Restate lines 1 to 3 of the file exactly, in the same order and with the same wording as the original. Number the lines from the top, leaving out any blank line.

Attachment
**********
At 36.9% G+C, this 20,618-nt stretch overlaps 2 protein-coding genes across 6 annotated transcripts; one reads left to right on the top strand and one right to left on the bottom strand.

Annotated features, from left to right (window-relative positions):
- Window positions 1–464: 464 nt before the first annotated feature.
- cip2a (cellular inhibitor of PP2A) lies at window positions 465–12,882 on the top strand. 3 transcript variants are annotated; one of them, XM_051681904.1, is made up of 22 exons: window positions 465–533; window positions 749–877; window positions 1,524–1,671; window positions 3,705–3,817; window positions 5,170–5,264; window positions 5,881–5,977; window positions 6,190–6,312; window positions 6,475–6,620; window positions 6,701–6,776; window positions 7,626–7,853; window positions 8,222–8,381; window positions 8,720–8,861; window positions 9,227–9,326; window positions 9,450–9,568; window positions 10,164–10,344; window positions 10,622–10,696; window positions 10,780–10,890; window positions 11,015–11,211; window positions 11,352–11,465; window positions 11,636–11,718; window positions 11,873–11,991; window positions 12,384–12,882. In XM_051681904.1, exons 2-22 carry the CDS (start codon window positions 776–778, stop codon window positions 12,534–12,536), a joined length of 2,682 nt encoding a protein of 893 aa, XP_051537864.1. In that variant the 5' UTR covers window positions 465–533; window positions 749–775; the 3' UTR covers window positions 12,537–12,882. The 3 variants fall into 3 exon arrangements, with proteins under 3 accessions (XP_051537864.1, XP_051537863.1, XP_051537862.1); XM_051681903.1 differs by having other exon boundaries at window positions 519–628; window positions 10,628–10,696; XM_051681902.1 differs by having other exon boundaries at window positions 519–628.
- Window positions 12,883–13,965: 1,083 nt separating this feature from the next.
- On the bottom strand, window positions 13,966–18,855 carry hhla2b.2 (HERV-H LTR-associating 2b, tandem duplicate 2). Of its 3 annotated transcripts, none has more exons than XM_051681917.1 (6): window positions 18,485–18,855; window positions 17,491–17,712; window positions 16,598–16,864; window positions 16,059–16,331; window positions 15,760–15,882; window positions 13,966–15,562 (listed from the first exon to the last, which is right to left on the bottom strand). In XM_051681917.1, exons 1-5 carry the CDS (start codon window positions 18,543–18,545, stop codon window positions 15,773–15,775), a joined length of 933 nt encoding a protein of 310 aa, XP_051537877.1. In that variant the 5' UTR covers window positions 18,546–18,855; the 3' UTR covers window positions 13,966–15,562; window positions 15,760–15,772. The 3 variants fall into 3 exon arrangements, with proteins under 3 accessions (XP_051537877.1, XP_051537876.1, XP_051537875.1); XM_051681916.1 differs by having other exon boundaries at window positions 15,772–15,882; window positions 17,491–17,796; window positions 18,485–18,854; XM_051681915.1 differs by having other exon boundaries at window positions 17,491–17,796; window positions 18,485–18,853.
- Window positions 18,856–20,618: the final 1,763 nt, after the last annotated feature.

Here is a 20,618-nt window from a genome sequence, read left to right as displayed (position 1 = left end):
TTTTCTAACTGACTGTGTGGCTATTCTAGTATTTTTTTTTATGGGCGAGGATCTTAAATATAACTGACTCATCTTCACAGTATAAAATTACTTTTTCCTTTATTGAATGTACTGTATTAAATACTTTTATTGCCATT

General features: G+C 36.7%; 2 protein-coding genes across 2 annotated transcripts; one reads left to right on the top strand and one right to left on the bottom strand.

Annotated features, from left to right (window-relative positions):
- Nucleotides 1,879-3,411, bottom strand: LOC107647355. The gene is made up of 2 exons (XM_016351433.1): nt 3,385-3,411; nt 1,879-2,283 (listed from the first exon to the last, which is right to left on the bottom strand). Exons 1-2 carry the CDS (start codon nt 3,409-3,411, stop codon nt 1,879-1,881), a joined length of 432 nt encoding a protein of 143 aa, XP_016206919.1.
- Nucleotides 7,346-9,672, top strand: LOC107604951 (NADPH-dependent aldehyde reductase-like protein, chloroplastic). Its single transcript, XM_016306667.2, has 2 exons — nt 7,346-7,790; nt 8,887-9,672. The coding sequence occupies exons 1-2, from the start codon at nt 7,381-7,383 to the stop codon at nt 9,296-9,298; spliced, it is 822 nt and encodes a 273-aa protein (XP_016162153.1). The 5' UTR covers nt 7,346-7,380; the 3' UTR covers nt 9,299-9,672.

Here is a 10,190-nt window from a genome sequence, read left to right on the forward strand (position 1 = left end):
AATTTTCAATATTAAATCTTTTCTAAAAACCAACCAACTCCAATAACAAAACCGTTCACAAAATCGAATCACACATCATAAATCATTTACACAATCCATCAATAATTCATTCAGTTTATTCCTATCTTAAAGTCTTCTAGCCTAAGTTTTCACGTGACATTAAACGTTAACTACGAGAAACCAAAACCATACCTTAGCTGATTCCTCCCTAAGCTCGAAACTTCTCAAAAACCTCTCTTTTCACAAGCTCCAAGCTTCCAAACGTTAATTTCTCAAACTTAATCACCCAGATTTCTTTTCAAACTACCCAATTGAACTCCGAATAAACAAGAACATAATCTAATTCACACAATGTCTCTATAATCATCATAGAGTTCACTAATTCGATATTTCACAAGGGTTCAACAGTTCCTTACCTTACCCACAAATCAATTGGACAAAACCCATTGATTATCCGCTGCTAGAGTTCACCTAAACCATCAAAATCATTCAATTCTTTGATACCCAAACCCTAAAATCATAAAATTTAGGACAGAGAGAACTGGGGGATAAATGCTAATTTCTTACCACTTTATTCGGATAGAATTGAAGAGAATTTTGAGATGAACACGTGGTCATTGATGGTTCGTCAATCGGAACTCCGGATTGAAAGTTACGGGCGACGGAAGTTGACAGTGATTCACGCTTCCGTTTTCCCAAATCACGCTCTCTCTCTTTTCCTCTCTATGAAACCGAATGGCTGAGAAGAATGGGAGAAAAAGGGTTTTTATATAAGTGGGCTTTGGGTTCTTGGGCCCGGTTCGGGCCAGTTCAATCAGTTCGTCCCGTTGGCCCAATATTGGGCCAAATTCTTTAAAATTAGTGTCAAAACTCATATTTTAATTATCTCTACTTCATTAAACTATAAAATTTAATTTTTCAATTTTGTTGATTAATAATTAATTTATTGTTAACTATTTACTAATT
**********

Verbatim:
At 36.9% G+C, this 20,618-nt stretch overlaps 2 protein-coding genes across 6 annotated transcripts; one reads left to right on the top strand and one right to left on the bottom strand.

Annotated features, from left to right (window-relative positions):
- Window positions 1–464: 464 nt before the first annotated feature.